I enjoy running roleplaying games, but I get stressed about it too. Part of this stress is the energy required for me to prepare the game*.

The thing is that I am a high prep GM because of the stories I want to tell – the setting and overall story arc for A New Dawn generates stories pretty quickly, but sewing together the threads which connect those stories takes time. Then I want to have a decent idea of the layouts for the battle scenes, and the stats for the opposition**, and character traits for any NPCs which the players will interact with directly. Without a lot of these details I do not feel ready to operate a game.

Not all GMs are like this. Another GM in our group is much more free-form in his preparation. He has ideas of what should happen, but the settings he uses tend to be looser. I don’t know how much time he spends preparing, but I’m willing to bet it’s less than me. And there are many articles online about improvising roleplaying sessions, or prep-free GMing.

All of these are instructive, but don’t really seem to help me with my story-driven prep. I have the tales to tell, and I have the intertwined narratives that don’t want to be mis-tangled, .

In other words, I am making it difficult for myself because I have specific stories I want to tell when I run a game, and I want those stories to line up.

I think of A New Dawn as being structured like a television show***: an evening’s play is one episode, and the set of episodes in one run as a GM is a season. When a new season starts I spend more time than usual on prep because I am working on the theme for that season and the events to be related. I’m also trying to think of likely hooks at the end of each episode – not so much cliffhangers as bridges from one episode to the next.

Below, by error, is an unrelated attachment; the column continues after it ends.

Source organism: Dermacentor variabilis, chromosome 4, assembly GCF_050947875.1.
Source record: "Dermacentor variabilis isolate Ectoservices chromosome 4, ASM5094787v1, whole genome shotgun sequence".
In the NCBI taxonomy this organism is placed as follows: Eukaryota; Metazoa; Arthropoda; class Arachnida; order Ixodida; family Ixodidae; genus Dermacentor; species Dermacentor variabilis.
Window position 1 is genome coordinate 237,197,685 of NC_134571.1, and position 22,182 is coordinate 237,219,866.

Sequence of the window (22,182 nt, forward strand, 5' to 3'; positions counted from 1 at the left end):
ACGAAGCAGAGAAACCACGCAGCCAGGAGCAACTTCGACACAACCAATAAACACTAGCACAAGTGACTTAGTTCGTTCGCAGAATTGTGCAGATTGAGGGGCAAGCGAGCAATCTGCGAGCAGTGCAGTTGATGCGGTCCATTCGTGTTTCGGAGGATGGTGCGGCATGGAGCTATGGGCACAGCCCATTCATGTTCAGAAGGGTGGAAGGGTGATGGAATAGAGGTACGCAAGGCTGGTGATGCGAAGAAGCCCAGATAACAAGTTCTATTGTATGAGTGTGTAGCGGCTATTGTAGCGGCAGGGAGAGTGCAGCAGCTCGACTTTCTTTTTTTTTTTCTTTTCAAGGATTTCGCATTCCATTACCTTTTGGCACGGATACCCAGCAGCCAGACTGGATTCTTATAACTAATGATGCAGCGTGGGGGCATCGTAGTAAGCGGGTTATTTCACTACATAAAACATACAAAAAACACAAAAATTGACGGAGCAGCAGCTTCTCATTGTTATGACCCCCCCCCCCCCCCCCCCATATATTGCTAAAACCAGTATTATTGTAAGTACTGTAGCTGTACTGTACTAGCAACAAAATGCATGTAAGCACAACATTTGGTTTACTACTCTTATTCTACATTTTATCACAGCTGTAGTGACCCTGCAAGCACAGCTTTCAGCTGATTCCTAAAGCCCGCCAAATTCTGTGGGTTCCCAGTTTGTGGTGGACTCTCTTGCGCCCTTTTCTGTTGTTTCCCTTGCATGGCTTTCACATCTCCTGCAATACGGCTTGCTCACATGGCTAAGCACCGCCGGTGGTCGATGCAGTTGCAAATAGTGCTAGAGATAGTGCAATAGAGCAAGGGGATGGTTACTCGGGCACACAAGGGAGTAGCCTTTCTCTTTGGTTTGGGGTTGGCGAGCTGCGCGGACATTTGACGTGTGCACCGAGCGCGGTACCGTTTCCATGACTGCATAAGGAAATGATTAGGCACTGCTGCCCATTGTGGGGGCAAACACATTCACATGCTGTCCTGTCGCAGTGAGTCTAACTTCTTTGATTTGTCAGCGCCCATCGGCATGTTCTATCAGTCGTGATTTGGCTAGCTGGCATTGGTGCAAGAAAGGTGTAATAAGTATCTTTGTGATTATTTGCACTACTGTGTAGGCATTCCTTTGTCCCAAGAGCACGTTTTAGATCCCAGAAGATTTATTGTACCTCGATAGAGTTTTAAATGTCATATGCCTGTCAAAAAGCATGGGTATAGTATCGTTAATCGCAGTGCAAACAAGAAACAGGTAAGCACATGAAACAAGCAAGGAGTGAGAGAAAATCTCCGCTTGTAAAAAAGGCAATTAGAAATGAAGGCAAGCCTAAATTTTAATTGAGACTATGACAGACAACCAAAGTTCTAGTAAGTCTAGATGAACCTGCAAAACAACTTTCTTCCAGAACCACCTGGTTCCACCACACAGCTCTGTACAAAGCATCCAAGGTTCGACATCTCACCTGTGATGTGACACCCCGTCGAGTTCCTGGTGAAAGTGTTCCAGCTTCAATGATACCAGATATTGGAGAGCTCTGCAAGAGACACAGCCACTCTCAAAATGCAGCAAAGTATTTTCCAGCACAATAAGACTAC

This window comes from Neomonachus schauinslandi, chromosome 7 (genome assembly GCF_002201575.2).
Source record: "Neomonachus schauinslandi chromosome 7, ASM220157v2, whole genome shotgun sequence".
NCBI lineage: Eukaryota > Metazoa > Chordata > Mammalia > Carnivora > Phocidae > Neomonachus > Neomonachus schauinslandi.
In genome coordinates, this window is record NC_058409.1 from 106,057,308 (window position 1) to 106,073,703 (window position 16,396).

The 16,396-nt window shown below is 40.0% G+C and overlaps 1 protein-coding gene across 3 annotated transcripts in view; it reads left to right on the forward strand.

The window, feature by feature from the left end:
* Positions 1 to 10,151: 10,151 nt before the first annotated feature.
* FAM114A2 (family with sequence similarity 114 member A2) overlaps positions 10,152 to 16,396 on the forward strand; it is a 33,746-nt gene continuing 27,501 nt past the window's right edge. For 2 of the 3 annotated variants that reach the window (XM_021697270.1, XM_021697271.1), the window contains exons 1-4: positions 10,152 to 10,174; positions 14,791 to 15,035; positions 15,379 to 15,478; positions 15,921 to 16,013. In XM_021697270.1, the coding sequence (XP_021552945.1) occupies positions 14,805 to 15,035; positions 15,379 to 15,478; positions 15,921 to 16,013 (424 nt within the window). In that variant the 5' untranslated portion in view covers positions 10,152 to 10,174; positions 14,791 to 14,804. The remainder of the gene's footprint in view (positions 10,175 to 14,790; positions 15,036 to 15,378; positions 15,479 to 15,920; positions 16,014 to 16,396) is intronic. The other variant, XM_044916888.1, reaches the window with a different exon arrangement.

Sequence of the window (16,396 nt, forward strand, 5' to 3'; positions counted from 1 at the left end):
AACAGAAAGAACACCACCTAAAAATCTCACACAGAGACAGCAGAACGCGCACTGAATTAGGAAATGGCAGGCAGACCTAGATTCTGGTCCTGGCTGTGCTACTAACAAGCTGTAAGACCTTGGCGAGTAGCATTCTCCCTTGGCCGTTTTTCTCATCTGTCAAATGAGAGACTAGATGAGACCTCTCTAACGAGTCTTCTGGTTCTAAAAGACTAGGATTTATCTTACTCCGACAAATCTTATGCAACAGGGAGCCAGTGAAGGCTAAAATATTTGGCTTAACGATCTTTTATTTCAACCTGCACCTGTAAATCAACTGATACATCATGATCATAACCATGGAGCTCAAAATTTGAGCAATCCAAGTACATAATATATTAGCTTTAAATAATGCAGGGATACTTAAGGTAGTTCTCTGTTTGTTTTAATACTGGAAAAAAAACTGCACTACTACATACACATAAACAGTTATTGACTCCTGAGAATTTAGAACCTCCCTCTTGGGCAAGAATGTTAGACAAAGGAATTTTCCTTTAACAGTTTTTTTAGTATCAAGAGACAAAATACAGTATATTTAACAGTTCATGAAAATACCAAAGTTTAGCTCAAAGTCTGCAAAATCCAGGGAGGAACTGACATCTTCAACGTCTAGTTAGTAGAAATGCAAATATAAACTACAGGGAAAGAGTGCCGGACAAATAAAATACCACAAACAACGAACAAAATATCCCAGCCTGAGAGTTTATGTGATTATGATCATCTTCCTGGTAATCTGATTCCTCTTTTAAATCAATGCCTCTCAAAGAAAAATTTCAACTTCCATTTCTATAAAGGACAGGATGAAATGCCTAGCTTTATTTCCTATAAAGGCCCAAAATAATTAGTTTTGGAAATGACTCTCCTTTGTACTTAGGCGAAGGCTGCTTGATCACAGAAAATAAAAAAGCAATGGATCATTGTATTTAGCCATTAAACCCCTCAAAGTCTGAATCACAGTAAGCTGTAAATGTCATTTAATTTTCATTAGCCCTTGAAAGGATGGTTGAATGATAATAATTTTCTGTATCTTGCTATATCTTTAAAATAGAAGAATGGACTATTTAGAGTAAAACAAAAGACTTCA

So what I am working on right now are the details of the first session’s play. I’ve got the large scale content sorted out, but I’m trying to finalise the specifics of what the characters will see when they are plopped down in the world.

A lot of this is transferable to writing stories – the world building is similar, the story structures can be related to each other. And of course it’s fun.

Telling stories is fun.

[*] the other part is the stress I feel because I am not working on my novel when I am doing this prep, but that’s a separate discussion.

[**] I should be preparing battle tactics for the opposition too, but if anything falls off the end it’s this aspect.

[***] a concept I borrowed from some of the Savage Worlds settings, particularly Slipstream